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The Washington Independent
The Washington Independent

Palin, Who?

Luke Evans
Last updated: Jul 31, 2020 | Aug 29, 2008

DENVER–I was in an ungodly line checking in my baggage at the Denver International Airport when I got the news that I would not be writing a piece on former Massachusetts Gov. Mitt Romney, with whom I spent a considerable amount of time with a few years back for a magazine piece and whom I believed, truly believed, Sen. John McCain would select as his running mate on the Republican Presidential ticket.

Instead, I found myself suddenly in panic mode, trying to do a Cliff Notes evaluation of Alaska Gov. Sarah Palin, who, next week will accept the vice presidential nomination for her party. I was not alone. Democratic delegates and officials standing in line were all asking each other about Palin, whom at 44 years old is in her first-term of governor of our 49th state.

By choosing Palin, McCain has helped create a race of opposite, but strangely similar imagery. On one hand you have Sens. Barack Obama and Joe Biden–the young, dashing newcomer to Washington supported by the battle-tested force of experience and steadiness. On the Republican side you have the transverse–the decorated war hero and creature of Washington matched with his own young sidekick. For those comic and science fiction geeks, which includes not only myself but also my colleague Spencer Ackerman, think of it as Batman and Alfred vs. Giles, the watcher, and Buffy, the Vampire Slayer.

It is a truism that image means more and more in presidential politics. And by picking Palin, McCain has created a self-made image problem that he will have to deal with for the campaign’s duration. Already the sight of McCain and Palin campaigning together brings back the echoes of George H.W. Bush and Dan Quayle. But it was a risk–presumably made in an effort to siphon off disaffected Hillary Rodham Clinton supporters–that McCain was willing to make.

That’s because in truth, none of the possibilities tossed around for the pick would work with McCain. To pick pseudo-Democrat Joe Lieberman would bring about an internal wrath within the Republican Party that we have never seen. The sight of McCain and Romney would look like a before-and-after commercial for a tanning bed. And the choice of Minnesota Gov. Tim Pawlenty would create the same image issues of Palin without the upside of a possible surge among women voters.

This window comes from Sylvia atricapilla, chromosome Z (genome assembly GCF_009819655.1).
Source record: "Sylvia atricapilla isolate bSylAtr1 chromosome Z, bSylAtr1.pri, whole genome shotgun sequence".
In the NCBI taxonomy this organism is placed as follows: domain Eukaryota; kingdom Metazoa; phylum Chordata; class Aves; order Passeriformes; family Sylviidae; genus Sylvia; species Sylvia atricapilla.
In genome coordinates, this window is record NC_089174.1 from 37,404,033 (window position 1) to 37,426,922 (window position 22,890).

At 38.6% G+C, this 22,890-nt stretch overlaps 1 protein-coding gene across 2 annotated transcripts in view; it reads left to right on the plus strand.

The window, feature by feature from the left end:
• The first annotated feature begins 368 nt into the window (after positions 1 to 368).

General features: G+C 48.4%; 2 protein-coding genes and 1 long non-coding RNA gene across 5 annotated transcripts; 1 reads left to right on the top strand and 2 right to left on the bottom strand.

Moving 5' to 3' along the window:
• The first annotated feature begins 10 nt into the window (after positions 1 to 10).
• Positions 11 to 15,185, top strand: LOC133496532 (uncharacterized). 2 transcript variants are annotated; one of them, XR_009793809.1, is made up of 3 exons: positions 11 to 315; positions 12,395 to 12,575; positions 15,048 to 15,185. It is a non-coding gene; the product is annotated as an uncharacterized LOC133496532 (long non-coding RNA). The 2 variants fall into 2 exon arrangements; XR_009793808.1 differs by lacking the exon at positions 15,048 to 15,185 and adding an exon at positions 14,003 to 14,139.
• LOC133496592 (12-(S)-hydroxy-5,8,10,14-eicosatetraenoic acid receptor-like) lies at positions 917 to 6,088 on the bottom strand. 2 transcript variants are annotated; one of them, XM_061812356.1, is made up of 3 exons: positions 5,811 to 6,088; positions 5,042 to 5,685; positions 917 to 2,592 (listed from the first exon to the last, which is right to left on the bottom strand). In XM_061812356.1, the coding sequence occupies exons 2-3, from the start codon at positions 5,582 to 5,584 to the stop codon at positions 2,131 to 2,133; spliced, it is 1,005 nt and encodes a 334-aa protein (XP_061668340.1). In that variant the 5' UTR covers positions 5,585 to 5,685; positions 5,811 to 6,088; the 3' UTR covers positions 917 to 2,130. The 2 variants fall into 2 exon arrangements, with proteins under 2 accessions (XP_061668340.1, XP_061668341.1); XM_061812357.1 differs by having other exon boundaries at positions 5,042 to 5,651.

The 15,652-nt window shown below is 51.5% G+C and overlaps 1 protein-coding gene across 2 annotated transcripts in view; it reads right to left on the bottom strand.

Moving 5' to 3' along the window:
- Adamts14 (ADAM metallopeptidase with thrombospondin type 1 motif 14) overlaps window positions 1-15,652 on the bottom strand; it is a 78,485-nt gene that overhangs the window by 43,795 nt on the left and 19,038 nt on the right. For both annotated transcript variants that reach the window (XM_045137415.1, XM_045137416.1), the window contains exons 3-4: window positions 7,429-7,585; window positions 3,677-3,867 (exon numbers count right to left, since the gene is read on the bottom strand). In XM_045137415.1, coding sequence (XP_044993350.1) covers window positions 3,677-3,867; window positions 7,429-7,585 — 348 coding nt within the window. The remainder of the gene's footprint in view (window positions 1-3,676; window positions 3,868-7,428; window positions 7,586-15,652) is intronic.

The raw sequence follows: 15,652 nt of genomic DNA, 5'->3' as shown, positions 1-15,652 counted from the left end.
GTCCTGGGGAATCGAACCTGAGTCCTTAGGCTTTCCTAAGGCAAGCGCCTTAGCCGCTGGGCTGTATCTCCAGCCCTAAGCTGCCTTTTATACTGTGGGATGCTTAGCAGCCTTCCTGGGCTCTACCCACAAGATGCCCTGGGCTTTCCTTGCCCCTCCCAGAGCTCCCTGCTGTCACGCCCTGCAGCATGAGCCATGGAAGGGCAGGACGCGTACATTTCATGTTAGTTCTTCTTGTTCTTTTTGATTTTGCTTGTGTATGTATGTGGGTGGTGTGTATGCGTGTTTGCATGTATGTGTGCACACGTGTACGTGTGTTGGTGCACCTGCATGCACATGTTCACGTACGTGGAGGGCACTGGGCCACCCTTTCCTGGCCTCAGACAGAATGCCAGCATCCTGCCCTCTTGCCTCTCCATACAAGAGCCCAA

How the party will receive Palin remains unclear. She is Biden’s opposite in many ways, a new face in American politics whose story is totally unknown. During the next week, the McCain campaign will have to do a hard sell to a conservative base already not thrilled about McCain being the current symbolic leader of the party. But she might very well be the historic answer to Obama the Republicans need. As the first woman selected to run on the GOP ticket, Palin will be making history of her own. The Democrats have their great symbol for the American future. Perhaps in Palin the Republicans have theirs.

Luke Evans | My name is Luke Evans, and I work as a Web Developer. I am a professional coder and programmer who enjoys contributing to the exciting technical advancements. In 2016, I received a Bachelor's Degree in Software Development from California Institute of Technology. For my outstanding academic performance and leadership abilities while in school, I received the Edmund Gains Award in 2015.


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